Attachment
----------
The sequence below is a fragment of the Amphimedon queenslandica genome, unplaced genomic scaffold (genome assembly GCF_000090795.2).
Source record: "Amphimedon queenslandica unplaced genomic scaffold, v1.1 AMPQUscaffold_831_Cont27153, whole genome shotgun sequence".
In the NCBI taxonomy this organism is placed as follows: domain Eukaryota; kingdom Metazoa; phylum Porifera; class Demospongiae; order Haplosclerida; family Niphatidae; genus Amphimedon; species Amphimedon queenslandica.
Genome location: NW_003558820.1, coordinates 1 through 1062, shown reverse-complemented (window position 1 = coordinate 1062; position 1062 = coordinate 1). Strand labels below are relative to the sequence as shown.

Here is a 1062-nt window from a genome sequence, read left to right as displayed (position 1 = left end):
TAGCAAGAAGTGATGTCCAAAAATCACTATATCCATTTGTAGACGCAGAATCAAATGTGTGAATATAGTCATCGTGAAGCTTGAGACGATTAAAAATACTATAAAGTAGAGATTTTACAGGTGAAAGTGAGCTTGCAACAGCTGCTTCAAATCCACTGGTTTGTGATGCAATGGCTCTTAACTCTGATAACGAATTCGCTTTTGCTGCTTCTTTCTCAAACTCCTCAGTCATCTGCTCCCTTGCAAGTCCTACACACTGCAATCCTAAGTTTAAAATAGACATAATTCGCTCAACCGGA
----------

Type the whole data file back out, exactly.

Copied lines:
The sequence below is a fragment of the Amphimedon queenslandica genome, unplaced genomic scaffold (genome assembly GCF_000090795.2).
Source record: "Amphimedon queenslandica unplaced genomic scaffold, v1.1 AMPQUscaffold_831_Cont27153, whole genome shotgun sequence".
In the NCBI taxonomy this organism is placed as follows: domain Eukaryota; kingdom Metazoa; phylum Porifera; class Demospongiae; order Haplosclerida; family Niphatidae; genus Amphimedon; species Amphimedon queenslandica.
Genome location: NW_003558820.1, coordinates 1 through 1062, shown reverse-complemented (window position 1 = coordinate 1062; position 1062 = coordinate 1). Strand labels below are relative to the sequence as shown.

Here is a 1062-nt window from a genome sequence, read left to right as displayed (position 1 = left end):
TAGCAAGAAGTGATGTCCAAAAATCACTATATCCATTTGTAGACGCAGAATCAAATGTGTGAATATAGTCATCGTGAAGCTTGAGACGATTAAAAATACTATAAAGTAGAGATTTTACAGGTGAAAGTGAGCTTGCAACAGCTGCTTCAAATCCACTGGTTTGTGATGCAATGGCTCTTAACTCTGATAACGAATTCGCTTTTGCTGCTTCTTTCTCAAACTCCTCAGTCATCTGCTCCCTTGCAAGTCCTACACACTGCAATCCTAAGTTTAAAATAGACATAATTCGCTCAACCGGA